By Dennis Abrams
CTV News reports that the Parti Quebecois government is “floating a plan to regulate the price of books in order to save small bookstores.”
One scenario currently under consideration would “see all books in Quebec, whether sold in an independent store, online, in a large chain or as an eBook, all be sold for approximately the same price.”
Culture Minister Maka Kotto has launched a parliamentary commission to study the matter, which is scheduled to begin hearings today.
Independent bookstores, who have seen their market share drop from 35 percent in 2006 to 28 percent in 2010, as well as the Union of Quebec Writers (UNEQ) support the idea of regulation, and have launched a publicity campaign called Nos Livres a Juste Prix (Our Books at a Fair Price) to win support for the proposal.
“Without regulation, the book trade in Quebec will eventually fall into the hands of an oligopoly consisting of three or four multinational companies,” said Pascal Chamaillard, president of the association of exclusive distributors of books in French (ADELF) on the campaign’s website.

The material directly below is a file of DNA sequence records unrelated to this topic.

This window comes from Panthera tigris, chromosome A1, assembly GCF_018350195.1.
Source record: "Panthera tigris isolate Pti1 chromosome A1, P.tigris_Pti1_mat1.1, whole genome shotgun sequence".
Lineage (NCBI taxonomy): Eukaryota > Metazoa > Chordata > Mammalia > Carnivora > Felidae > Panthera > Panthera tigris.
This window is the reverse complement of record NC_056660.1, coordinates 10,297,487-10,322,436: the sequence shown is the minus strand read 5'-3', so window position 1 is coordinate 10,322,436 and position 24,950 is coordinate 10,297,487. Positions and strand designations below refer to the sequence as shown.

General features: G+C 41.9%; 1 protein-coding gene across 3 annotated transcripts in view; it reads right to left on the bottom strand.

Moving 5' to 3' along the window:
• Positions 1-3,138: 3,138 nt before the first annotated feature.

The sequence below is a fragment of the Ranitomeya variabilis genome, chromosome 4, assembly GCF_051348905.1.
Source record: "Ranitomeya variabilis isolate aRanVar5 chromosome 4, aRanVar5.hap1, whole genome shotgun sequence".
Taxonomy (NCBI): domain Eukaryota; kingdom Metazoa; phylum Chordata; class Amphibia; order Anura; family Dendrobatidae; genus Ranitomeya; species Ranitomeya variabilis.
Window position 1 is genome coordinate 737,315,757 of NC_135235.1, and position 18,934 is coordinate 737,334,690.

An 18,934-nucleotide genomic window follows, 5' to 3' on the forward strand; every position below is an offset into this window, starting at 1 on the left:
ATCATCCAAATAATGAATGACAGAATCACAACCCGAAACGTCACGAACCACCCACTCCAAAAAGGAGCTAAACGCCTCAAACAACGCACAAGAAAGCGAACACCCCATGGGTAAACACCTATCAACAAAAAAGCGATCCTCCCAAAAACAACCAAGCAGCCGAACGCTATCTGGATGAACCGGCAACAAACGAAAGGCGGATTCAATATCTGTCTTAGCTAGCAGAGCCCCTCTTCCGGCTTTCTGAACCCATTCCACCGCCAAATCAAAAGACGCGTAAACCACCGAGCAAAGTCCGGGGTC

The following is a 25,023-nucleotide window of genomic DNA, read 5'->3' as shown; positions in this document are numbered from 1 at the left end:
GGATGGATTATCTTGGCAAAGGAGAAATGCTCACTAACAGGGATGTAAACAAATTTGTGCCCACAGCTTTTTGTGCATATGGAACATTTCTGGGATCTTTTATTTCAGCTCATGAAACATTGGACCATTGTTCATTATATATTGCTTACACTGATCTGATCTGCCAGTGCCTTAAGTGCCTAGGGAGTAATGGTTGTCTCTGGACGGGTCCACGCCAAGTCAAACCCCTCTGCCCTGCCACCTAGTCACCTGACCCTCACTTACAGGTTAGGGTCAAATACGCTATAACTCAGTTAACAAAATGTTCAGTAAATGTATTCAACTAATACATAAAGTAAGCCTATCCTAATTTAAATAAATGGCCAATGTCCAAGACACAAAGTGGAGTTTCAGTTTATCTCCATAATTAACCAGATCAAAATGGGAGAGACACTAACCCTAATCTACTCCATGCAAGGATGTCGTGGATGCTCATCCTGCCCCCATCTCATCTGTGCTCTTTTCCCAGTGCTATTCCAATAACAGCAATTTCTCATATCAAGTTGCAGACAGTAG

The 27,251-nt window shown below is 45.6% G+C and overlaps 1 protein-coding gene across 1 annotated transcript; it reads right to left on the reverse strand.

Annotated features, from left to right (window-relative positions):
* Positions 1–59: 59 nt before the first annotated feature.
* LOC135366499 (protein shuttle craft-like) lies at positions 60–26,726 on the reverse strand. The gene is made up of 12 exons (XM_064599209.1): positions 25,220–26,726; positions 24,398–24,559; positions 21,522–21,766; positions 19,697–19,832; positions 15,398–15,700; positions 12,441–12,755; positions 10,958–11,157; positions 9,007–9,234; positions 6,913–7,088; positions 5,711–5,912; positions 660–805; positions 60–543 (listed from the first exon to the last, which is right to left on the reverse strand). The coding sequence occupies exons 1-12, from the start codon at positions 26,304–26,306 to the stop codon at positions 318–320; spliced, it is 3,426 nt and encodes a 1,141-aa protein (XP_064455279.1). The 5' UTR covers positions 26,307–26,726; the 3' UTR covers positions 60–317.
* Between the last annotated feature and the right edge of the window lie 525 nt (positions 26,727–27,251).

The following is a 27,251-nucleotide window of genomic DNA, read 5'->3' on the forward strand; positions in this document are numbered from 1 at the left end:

Not everyone is in favor though. As the National Post reports, Vincent Geloso, an economics lecturer at HEC Montreal and associate researcher with the Montreal Economic Institute, who is scheduled to testify on Wednesday says, “This one strike me as one of the most insane policies we’ve ever discussed – ever.”
Geloso argues that regulation will not help struggling bookstores, but will, in fact, actually hurt them.
“Prices going up, people will consume less. If you look in other countries, if you hike prices by 1%, people reduce their consumption of books by more than 1%.”
The economist’s argument is this: There are two types of consumers, those who don’t read all that often and who only pick up books when shopping at big box stores like Wal-Mart or Costco and will simply purchase other things if book prices go up, and consumers who are avid readers and will simply start buying their books where they can find lower products, such as online from the United States.
Indeed, the National Post reports that in a poll of 1,000 Quebecers conducted this year by Leger for the Montreal Economic Institute, 29% of readers reported that they would buy fewer books if the average price of books went up, and nearly two thirds of Quebecers are opposed to price regulation.
“It’s a really bad policy. I just have no words to describe how terrible this policy is,” Mr. Geloso said.
And even some independent bookstore owners are opposed to price regulation. Shelf Awareness quotes Guy Dubois, owner of La Maison Anglaise, Quebec City, who called the move a Band-Aid solution: “Everyone will find a way around this. You cannot control what is happening on the Internet. You can buy books from anywhere in the world, so even if you put laws here, it won’t stand.”